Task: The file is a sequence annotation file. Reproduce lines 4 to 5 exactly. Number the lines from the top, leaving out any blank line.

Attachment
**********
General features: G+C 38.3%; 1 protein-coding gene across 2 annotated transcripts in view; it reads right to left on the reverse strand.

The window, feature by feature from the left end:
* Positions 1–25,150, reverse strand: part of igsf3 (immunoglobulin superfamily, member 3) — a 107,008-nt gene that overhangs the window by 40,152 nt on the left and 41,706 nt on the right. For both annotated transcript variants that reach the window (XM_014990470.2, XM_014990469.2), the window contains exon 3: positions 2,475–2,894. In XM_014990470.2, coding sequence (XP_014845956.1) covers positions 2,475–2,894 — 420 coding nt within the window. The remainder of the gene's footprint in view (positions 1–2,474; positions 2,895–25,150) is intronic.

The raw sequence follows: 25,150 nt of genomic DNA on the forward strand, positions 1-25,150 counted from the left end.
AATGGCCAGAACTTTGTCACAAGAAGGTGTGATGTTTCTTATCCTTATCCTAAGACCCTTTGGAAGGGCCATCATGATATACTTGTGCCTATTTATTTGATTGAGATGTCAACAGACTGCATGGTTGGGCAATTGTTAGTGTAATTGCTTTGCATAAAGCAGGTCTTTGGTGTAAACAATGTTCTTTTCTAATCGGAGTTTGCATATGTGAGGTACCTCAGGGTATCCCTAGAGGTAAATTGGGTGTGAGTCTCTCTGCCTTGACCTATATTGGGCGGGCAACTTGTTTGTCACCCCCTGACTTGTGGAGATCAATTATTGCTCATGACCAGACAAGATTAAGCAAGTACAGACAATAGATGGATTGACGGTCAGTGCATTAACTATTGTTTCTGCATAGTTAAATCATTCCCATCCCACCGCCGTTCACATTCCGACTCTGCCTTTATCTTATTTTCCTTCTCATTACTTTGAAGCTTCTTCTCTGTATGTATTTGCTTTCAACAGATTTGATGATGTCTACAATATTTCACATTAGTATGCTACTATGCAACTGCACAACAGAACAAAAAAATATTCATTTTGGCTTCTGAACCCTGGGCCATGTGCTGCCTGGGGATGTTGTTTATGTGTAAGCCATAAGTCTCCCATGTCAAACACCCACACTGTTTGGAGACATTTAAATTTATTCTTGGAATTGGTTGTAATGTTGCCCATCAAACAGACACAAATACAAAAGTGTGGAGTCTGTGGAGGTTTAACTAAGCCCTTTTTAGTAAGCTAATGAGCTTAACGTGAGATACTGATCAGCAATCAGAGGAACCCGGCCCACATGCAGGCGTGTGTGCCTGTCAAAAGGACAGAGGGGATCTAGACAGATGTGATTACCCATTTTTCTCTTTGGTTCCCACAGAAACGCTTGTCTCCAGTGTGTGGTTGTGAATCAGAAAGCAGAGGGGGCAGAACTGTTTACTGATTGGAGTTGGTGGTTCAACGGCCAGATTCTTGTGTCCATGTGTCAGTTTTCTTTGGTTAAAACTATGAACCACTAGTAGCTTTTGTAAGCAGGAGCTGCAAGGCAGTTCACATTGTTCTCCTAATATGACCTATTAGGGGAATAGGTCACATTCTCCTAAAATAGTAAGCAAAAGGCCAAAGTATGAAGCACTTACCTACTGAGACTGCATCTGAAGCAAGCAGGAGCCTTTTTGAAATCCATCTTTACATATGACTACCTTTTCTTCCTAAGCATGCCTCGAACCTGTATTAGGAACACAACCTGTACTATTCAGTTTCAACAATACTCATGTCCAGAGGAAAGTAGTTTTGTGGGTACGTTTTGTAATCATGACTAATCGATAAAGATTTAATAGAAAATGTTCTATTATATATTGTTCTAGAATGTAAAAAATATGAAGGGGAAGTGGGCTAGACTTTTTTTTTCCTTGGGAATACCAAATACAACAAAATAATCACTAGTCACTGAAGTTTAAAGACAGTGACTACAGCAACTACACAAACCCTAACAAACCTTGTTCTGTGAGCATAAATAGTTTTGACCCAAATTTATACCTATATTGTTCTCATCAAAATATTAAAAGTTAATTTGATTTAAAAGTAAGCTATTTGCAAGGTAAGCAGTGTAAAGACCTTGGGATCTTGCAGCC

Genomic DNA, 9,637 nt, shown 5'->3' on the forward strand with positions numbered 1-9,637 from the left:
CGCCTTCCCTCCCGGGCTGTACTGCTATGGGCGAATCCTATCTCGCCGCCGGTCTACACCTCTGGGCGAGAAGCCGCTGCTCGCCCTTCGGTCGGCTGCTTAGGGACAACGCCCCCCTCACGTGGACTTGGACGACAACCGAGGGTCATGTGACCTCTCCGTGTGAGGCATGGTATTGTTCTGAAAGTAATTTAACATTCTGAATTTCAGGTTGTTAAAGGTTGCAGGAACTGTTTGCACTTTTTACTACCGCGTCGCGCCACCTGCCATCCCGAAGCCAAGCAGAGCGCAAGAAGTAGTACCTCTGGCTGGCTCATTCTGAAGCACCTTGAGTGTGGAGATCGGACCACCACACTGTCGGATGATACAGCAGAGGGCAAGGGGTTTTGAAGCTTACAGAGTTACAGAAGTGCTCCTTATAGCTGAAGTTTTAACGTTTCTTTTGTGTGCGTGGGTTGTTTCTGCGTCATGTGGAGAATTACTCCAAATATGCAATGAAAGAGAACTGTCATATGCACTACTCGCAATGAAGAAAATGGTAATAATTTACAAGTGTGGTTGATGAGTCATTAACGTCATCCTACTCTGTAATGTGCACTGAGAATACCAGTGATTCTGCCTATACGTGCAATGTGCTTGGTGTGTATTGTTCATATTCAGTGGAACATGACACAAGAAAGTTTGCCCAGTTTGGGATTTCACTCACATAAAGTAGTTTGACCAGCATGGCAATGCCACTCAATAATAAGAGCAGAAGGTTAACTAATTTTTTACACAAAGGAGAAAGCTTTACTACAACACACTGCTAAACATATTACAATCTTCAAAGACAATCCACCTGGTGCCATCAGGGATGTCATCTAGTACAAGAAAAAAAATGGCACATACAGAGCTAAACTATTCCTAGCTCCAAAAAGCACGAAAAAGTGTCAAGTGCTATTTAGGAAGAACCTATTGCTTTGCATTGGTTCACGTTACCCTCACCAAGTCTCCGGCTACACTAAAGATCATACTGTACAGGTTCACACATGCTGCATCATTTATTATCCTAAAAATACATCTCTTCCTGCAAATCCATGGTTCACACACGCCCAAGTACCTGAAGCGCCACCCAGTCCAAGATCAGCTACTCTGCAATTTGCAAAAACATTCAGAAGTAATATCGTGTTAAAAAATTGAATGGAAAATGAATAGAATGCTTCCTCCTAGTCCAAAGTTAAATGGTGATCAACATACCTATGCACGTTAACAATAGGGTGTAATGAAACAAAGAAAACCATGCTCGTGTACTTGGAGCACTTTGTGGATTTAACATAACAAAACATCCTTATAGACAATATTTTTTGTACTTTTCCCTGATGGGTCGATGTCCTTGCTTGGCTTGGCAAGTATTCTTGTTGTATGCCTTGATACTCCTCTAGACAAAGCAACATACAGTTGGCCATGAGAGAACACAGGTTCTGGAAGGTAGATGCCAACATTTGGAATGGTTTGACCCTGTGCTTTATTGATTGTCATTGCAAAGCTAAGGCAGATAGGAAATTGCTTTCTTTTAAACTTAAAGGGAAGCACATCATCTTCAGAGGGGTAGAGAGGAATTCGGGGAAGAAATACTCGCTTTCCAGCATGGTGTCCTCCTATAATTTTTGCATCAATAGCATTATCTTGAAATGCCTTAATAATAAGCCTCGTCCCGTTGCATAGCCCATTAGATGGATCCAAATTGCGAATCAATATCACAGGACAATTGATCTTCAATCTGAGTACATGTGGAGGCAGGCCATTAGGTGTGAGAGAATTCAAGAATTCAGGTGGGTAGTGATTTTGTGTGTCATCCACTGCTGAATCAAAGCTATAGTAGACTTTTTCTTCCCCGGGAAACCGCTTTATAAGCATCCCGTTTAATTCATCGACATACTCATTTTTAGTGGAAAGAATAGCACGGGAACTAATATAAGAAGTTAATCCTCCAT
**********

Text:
The raw sequence follows: 25,150 nt of genomic DNA on the forward strand, positions 1-25,150 counted from the left end.
AATGGCCAGAACTTTGTCACAAGAAGGTGTGATGTTTCTTATCCTTATCCTAAGACCCTTTGGAAGGGCCATCATGATATACTTGTGCCTATTTATTTGATTGAGATGTCAACAGACTGCATGGTTGGGCAATTGTTAGTGTAATTGCTTTGCATAAAGCAGGTCTTTGGTGTAAACAATGTTCTTTTCTAATCGGAGTTTGCATATGTGAGGTACCTCAGGGTATCCCTAGAGGTAAATTGGGTGTGAGTCTCTCTGCCTTGACCTATATTGGGCGGGCAACTTGTTTGTCACCCCCTGACTTGTGGAGATCAATTATTGCTCATGACCAGACAAGATTAAGCAAGTACAGACAATAGATGGATTGACGGTCAGTGCATTAACTATTGTTTCTGCATAGTTAAATCATTCCCATCCCACCGCCGTTCACATTCCGACTCTGCCTTTATCTTATTTTCCTTCTCATTACTTTGAAGCTTCTTCTCTGTATGTATTTGCTTTCAACAGATTTGATGATGTCTACAATATTTCACATTAGTATGCTACTATGCAACTGCACAACAGAACAAAAAAATATTCATTTTGGCTTCTGAACCCTGGGCCATGTGCTGCCTGGGGATGTTGTTTATGTGTAAGCCATAAGTCTCCCATGTCAAACACCCACACTGTTTGGAGACATTTAAATTTATTCTTGGAATTGGTTGTAATGTTGCCCATCAAACAGACACAAATACAAAAGTGTGGAGTCTGTGGAGGTTTAACTAAGCCCTTTTTAGTAAGCTAATGAGCTTAACGTGAGATACTGATCAGCAATCAGAGGAACCCGGCCCACATGCAGGCGTGTGTGCCTGTCAAAAGGACAGAGGGGATCTAGACAGATGTGATTACCCATTTTTCTCTTTGGTTCCCACAGAAACGCTTGTCTCCAGTGTGTGGTTGTGAATCAGAAAGCAGAGGGGGCAGAACTGTTTACTGATTGGAGTTGGTGGTTCAACGGCCAGATTCTTGTGTCCATGTGTCAGTTTTCTTTGGTTAAAACTATGAACCACTAGTAGCTTTTGTAAGCAGGAGCTGCAAGGCAGTTCACATTGTTCTCCTAATATGACCTATTAGGGGAATAGGTCACATTCTCCTAAAATAGTAAGCAAAAGGCCAAAGTATGAAGCACTTACCTACTGAGACTGCATCTGAAGCAAGCAGGAGCCTTTTTGAAATCCATCTTTACATATGACTACCTTTTCTTCCTAAGCATGCCTCGAACCTGTATTAGGAACACAACCTGTACTATTCAGTTTCAACAATACTCATGTCCAGAGGAAAGTAGTTTTGTGGGTACGTTTTGTAATCATGACTAATCGATAAAGATTTAATAGAAAATGTTCTATTATATATTGTTCTAGAATGTAAAAAATATGAAGGGGAAGTGGGCTAGACTTTTTTTTTCCTTGGGAATACCAAATACAACAAAATAATCACTAGTCACTGAAGTTTAAAGACAGTGACTACAGCAACTACACAAACCCTAACAAACCTTGTTCTGTGAGCATAAATAGTTTTGACCCAAATTTATACCTATATTGTTCTCATCAAAATATTAAAAGTTAATTTGATTTAAAAGTAAGCTATTTGCAAGGTAAGCAGTGTAAAGACCTTGGGATCTTGCAGCC